Specifically for the literary work of art the Polish philosopher Ro­man Ingarden[7)] developed another strata-model. Ingarden was interest­ed in linguistics. He distinguished five strata: 1) that of words and higher linguistic units; 2) that of units of meaning of different levels, syntactical structures; 3) that of "manifold schematized views, in which appear the presented objects"; 4) that of the presented objects and their fates, "which are depicted in the intentional circumstances, indicated by sentences"; 5) that of the expressed idea, of metaphysical qualities, essences.

A comparison of Hartmann's and Ingarden's subdivisions yields the following[8)]:

a. Hartmann's real-stratum (1) is subdivided by Ingarden. The dis­tinction of words and units of meaning is paralleled in painting by that in colors and black-and-white tones as basic structural elements on the one hand and lines (respectively proportions, given by the for­mer) on the other. The units of meaning ("meaning of sentences") are only made possible by the syntactical coordination of words; si­milarly contours and proportions by the coordination of colors and black-and-white tones. (These comparisons with other fields of art may be taken here as playfully non-committal. Since strata-theories are "spe­culative" in comparison to exact science, there is no reason, why a cur­sory allusion to parallels should not be justified by their "categorical dependency".) In an even more daring parallel we are also reminded of the relation of inorganic and organic existence: as words gain a func­tion for the units of meaning only in the context of sentences, and as colors can only relate to each other in contours and proportions, so inorganic matter finds shape, purpose and meaning only within an or­ganism and its matrix of functions. A general distinction between the strata of matter and of organized or structured matter is therefore justified.


[1)] Der Aufbau der realen Welt. Grundriss der allgemeinen Kategorienlehre. Berlin, 1964.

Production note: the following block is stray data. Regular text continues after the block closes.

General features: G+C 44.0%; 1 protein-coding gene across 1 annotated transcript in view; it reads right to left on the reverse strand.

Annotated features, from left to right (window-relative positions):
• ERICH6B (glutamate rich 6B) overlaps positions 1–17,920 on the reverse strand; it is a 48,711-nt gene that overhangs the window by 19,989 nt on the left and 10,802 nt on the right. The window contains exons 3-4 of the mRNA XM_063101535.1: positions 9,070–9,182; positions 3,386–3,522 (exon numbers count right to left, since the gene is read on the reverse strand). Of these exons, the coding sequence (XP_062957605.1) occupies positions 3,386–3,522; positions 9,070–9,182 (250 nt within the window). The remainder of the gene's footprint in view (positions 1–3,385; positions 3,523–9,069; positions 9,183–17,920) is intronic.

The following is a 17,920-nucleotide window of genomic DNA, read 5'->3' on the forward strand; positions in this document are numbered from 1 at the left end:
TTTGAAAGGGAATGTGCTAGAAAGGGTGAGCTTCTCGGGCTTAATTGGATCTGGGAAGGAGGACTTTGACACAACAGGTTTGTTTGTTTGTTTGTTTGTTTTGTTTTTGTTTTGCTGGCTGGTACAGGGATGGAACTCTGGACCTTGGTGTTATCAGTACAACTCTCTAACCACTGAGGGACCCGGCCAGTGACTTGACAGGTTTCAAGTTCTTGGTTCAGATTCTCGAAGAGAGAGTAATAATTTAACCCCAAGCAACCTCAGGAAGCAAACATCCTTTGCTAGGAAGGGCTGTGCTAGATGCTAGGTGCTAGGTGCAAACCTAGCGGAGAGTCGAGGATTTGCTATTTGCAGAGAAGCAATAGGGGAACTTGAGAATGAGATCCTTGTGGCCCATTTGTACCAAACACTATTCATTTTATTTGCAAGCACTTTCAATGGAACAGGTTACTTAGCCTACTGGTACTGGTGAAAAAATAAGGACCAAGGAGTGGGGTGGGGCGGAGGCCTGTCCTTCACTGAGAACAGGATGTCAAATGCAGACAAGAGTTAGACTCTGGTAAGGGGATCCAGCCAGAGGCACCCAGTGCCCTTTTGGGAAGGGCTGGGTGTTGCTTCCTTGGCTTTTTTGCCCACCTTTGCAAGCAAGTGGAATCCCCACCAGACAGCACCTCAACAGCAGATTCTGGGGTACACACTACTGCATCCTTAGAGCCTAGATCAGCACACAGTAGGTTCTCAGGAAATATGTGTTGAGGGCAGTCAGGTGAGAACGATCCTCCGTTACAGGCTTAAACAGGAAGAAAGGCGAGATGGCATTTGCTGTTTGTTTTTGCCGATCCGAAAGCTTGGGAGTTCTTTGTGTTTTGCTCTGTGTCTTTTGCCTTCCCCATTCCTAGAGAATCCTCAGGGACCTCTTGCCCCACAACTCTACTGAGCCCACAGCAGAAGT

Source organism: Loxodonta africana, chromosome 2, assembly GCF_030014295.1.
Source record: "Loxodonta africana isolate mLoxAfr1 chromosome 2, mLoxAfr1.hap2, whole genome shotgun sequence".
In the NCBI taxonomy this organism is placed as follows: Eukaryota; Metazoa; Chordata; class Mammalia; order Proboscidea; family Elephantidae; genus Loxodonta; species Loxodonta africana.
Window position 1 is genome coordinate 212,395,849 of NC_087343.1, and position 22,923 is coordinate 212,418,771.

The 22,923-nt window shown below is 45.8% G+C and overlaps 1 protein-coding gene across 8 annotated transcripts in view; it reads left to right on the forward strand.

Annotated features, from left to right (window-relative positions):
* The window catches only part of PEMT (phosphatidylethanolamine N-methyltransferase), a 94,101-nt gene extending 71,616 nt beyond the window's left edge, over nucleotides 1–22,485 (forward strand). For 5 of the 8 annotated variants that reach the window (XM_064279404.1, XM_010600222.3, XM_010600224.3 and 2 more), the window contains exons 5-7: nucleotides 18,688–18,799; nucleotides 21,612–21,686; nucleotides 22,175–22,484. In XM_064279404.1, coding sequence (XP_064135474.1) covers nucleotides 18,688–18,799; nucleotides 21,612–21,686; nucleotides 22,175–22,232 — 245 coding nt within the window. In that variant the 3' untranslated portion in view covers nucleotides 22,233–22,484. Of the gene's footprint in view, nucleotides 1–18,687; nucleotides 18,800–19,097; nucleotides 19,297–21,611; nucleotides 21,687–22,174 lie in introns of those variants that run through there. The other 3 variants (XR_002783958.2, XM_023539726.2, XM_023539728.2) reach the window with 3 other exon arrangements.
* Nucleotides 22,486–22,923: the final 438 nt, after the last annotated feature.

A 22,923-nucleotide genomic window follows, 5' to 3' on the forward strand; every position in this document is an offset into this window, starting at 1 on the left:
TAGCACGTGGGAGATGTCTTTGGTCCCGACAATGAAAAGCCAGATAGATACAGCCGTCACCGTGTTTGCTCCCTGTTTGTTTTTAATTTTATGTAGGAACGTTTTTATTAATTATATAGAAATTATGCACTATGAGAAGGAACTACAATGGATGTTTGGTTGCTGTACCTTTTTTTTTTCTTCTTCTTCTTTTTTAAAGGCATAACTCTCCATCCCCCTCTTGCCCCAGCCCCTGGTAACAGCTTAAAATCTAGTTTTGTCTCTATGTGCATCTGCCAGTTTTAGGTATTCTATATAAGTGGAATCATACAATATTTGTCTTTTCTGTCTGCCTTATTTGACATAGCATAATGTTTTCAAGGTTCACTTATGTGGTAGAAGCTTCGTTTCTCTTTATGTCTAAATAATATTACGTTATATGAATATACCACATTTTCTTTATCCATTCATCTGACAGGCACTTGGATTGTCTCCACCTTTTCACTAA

[2)] Nicolai Hartmann. Einführung in die Philosophie. Vorlesungsnachschrift. (Hannover, 1949) 121-122

[3)] ibid. 126

[4)] Die Schichten der Persönlichkeit. Bonn, 1938; 8th. ed. 1969. There we read in the "Foreword to the Sixth Edition" (III) : "The frequent comparisons of my theories with the ontology of Nicolai Hartmann surprisingly suggest, because we both use the word 'stratum' a deeper connection, which is not well considered." On pages 109 and 167, however, Rothacker uses Hartmann's ontological laws in order to support his own theories. Compare also the first attempt at establishing a strata-model in Hermann Hoffmann's Die Schichttheorie (Stuttgart, 1935) and the comprehensive synthesis in Philipp Lersch's Der Aufbau der Person (München, 1956). I published a comprehensive international bibliography of typologies and stratologies in phil­osophy, psychology, art criticism and related fields with more than 3,000 titles (annotated): Typologien und Schichtenlehren. Amsterdam: Rodopi-Verlag, 1973.

[5)] Ästhetik. Berlin, 1953; 2nd ed. 1966.

[6)] Rothacker goes even further(ibid., p. 170) : “. . . substantial strata, characterized by autonomous laws, correspond to their correlated 'environments', zones of meaning, aimed only at them, which they derive from reality according to their intrinsic organization, and which offer them stimulation".

[7)] Das literarische Kunstwerk. Tübingen, 1931; 1965 and Vom Erkennen des literarischen Kunstwerks. Darmstadt, 1968; also Untersuchungen zur Ontologie der Kunst. Tübingen, 1962. His attempt at establishing indivi­dual strata-models for the other arts cannot be discussed here.

[8)] The numbers in brackets indicate in each case the resp. levels of the two authors, and later those of my synthesis.

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Stratum, structure, and genre: Interrelation of the terms
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Dr. Wolfgang Ruttkowski (Author), 2007, Stratum, structure, and genre: Interrelation of the terms, Munich, GRIN Verlag,